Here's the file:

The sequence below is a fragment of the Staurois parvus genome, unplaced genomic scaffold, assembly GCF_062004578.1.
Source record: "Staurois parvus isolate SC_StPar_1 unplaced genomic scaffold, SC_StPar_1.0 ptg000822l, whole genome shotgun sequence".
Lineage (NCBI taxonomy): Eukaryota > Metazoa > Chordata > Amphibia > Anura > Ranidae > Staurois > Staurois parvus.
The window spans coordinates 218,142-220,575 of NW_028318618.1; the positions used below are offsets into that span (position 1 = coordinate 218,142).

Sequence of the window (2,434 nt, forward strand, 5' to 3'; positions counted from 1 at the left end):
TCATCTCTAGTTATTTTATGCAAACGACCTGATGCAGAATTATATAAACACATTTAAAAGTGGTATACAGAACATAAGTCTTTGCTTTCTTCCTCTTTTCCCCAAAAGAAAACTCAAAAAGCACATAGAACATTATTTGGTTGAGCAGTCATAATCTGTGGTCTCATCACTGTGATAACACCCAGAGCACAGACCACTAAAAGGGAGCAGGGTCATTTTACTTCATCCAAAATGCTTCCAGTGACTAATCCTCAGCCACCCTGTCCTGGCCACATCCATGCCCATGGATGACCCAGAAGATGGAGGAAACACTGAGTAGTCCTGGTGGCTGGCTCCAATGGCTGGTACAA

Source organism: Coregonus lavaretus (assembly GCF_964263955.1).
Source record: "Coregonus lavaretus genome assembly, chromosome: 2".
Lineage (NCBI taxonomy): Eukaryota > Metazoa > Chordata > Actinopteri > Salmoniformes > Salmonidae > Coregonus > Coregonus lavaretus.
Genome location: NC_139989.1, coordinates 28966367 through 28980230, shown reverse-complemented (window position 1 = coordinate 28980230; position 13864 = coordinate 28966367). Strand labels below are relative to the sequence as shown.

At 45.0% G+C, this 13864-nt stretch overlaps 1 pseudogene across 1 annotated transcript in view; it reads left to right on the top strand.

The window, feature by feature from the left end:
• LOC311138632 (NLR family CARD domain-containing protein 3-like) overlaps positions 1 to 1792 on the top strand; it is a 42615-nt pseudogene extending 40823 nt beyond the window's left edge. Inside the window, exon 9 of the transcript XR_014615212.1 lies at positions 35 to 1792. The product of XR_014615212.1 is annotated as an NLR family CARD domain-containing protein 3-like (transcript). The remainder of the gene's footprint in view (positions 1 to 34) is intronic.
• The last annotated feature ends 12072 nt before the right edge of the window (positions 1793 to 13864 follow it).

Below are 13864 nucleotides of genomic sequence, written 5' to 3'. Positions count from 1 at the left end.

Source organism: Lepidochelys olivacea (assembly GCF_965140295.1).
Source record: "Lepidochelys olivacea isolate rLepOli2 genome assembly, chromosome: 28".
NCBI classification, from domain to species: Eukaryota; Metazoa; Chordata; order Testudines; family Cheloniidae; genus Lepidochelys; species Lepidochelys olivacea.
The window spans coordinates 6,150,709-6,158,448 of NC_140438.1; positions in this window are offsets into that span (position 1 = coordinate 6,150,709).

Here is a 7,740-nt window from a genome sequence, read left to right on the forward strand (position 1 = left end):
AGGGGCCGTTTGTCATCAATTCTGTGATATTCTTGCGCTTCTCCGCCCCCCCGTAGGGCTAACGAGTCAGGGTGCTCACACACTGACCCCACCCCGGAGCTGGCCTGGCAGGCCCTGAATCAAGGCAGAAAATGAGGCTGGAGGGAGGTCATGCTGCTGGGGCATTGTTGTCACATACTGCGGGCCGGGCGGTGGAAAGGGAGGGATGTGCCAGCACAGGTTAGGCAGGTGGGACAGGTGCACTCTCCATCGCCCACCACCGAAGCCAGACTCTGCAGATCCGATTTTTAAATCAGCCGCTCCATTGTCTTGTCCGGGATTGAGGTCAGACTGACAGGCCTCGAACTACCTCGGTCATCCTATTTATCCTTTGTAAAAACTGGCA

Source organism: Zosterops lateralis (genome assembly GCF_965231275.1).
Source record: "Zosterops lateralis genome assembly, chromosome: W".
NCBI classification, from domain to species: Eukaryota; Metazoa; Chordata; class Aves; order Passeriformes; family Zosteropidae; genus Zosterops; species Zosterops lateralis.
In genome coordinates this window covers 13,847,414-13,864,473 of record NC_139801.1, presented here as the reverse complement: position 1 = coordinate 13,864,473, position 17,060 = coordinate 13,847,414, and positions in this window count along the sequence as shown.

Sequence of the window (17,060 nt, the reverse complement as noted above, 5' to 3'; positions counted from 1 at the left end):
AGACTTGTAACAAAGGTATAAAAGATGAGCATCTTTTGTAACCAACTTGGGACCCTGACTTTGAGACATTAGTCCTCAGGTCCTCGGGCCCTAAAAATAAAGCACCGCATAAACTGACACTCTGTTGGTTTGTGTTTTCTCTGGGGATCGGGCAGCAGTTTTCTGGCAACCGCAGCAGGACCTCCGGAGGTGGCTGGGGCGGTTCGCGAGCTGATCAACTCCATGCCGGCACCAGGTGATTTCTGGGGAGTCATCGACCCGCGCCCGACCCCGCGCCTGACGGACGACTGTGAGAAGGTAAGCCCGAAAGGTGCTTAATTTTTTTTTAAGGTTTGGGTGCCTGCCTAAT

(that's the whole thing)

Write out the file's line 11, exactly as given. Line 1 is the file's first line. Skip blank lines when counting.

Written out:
At 45.0% G+C, this 13864-nt stretch overlaps 1 pseudogene across 1 annotated transcript in view; it reads left to right on the top strand.